The stonefish, “Nohu” in Tahitian
Belonging to the Scorpaenidae family, the stonefish is quite simply the most venomous fish in the world and one of the most dangerous.
Its body, devoid of scales, flaccid and bloated, perfectly imitates the stones that constitute its environment.
Scientific name: Synanceia verrucosa
Size: Approximately 30 to 40 cm in the adult age
Appearance: Its skin is devoid of scales. It secretes a mucus able to retain the coral debris and the algae. This camouflage generally makes it almost perfectly undetectable in the middle of rocks and corals; even at very low depth.
Venomous apparatus: It is equipped at the top of its body of 13 dorsal spines connected to glands with venom, containing toxins being able to resist until 48 hours after its death. Its venom is a powerful neurotoxic that paralyzes muscles and attacks the nervous system. It also has venomous spines on the pelvic and anal fins.
Habitat: It is found on sandy bottoms and coral plateaus of shallow depth (40 to 50 cm) in the Indian and Pacific oceans, including French Polynesia.
The majority of accidents occur on the feet when walking on the stonefish (85% of the time) but there are also stings on the hands (15%), especially among professionals of the sea and cooks.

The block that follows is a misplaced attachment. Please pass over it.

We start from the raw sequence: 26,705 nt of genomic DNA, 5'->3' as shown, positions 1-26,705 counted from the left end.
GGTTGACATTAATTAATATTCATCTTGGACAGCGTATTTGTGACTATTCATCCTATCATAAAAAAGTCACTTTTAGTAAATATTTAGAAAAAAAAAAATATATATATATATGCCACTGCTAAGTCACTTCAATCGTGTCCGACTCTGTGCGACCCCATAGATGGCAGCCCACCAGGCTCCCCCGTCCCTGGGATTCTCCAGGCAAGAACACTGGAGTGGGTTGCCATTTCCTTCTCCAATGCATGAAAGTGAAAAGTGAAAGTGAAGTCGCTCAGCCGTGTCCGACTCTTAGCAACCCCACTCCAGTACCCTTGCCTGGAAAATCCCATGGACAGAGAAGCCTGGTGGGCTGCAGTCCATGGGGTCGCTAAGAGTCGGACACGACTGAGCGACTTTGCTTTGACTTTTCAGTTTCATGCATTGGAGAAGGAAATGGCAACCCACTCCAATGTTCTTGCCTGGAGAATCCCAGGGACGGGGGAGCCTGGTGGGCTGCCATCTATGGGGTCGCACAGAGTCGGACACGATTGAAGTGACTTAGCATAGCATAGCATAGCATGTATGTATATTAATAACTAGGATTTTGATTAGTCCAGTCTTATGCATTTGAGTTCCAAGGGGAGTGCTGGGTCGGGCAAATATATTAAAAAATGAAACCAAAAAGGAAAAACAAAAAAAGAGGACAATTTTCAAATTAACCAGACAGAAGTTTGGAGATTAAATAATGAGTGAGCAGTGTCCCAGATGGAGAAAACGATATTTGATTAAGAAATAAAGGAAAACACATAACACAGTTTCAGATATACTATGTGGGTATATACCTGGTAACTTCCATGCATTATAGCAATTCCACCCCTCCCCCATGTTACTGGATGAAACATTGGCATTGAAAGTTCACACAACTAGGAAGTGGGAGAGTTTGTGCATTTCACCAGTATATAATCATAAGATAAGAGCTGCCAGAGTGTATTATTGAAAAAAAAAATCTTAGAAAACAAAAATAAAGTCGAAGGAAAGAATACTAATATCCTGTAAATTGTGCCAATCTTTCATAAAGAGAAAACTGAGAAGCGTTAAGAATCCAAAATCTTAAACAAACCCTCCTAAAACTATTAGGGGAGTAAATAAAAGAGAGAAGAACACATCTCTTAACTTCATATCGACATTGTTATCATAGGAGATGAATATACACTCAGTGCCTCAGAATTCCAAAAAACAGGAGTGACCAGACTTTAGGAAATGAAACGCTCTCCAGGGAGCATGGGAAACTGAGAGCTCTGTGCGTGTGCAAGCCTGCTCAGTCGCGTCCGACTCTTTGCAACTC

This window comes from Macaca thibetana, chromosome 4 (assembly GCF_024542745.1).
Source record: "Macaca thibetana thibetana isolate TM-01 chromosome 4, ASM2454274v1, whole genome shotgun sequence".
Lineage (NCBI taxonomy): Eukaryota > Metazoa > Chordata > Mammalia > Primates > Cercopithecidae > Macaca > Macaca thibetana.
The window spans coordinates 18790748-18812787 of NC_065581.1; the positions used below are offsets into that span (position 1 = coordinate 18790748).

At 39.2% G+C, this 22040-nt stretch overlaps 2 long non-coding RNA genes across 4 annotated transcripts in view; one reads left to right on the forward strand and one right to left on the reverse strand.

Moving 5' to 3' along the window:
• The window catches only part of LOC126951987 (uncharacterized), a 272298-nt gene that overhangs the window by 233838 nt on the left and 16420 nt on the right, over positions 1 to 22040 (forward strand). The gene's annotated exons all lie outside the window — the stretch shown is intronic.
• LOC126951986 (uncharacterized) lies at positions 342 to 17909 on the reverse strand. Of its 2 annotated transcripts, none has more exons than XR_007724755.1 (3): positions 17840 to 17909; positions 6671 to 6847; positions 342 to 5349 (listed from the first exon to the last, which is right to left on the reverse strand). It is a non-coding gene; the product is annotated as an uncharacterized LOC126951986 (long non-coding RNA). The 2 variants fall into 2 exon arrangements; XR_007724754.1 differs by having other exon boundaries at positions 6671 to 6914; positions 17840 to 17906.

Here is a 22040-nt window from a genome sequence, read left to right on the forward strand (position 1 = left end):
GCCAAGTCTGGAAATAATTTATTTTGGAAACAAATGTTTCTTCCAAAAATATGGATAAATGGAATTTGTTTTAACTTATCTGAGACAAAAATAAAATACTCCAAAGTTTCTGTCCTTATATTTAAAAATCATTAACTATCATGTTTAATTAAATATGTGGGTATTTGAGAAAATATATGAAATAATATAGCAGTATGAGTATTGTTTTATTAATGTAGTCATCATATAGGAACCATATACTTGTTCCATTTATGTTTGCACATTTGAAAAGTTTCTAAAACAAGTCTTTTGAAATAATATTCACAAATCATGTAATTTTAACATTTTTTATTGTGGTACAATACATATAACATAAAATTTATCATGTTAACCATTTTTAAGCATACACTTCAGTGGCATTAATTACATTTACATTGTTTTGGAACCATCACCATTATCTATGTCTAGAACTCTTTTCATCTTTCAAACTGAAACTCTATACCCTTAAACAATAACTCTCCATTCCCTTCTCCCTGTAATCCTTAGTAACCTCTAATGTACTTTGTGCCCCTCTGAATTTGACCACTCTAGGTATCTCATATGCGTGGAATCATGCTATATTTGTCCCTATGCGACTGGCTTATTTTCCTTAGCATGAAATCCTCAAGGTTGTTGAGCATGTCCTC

The severity of the bite varies according to the dose of venom injected, the size of the fish, the number and depth of the bites, the age and weight of the victim, the existence of previous pathological conditions and the time it takes to get help.
The first sign is an immediate intolerable pain, often syncopal. Sensory disturbances, malaise with anxiety, nausea, vomiting, sweating and even convulsions can be observed. Paralysis is possible and sometimes of all the limbs. Unfortunately, this sting can lead to cardiac accidents and respiratory distress that can lead to death.
The emergency gestures
Immediately remove the victim from the water and contact the emergency services as soon as possible.
It is strongly advised to wear water shoes with thick soles when walking in the shallow waters of lagoons.
And avoid walking on coral reefs and rocky bottoms as much as possible.
Don’t be afraid of sharks but of where you put your feet. In French Polynesia alone, the number of people envenomed is estimated at 80 per year. This figure is probably underestimated due to the Tahitian population’s recourse to traditional treatments without going through professional rescue services.